It looks like you're using an Ad Blocker.
Please white-list or disable AboveTopSecret.com in your ad-blocking tool.
Some features of ATS will be disabled while you continue to use an ad-blocker.
The U.S.'s chief antagonist in the region, self-declared revolutionary socialist President Hugo Chavez of Venezuela, said his oil-based economy is insulated from the U.S. crisis by its growing detachment from ``this perverse financial system.''
He mocked Bush for using government funds to bail out private companies. The Bush administration is seeking congressional authority to buy as much as $700 billion in bad investments from financial firms to unfreeze the U.S. financial system.
``I nationalize strategic companies and get criticized, but when Bush does it, it's OK,'' Chavez said on weekly television program Sept. 21. ``Bush is turning socialist. How are you, comrade Bush?''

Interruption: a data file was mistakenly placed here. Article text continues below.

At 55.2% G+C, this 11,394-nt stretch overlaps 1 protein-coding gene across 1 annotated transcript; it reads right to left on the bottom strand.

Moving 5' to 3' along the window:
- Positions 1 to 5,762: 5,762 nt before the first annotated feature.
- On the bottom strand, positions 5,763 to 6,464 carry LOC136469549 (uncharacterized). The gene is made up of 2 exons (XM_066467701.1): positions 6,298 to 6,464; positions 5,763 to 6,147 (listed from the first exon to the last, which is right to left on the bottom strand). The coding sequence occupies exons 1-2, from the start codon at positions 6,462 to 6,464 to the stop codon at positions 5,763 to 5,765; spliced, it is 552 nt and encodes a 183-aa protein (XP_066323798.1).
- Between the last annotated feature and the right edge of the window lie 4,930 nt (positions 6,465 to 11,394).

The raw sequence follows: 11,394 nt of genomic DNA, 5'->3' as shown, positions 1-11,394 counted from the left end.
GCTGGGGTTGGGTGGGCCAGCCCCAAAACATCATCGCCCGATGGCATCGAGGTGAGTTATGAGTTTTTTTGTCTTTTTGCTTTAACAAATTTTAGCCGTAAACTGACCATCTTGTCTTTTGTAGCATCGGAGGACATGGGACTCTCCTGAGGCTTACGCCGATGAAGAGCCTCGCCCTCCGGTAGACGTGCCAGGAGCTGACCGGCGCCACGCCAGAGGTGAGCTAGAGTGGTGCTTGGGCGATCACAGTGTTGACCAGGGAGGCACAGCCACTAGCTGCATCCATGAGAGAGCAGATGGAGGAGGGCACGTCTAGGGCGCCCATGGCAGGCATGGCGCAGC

Fighting poverty is also high on the agenda of Lula, who has maintained cordial relations with President George W. Bush. He poked fun at the U.S. last week when reporters asked what impact the Wall Street turmoil would have on Brazil. Bush is scheduled to address the assembly today.
``What crisis?'' Lula said. ``Go ask Bush.''
Fernandez, whose country defaulted on $95 billion of debt in 2001, gloated last week that, ``this first world that we were told was the Mecca we should aim for, is collapsing like a bubble.''
Those sentiments were echoed by UN General Assembly President Miguel d'Escoto Brockmann, a Nicaraguan Roman Catholic priest, who was elected to preside over the assembly for a year. He accused rich nations of hypocrisy for promoting free markets then turning to government intervention.
``Those very proponents of extreme liberalism change their tune at the first sign that their economic power could be at risk and that their citizens could suffer the pain they inflict on others,'' he said.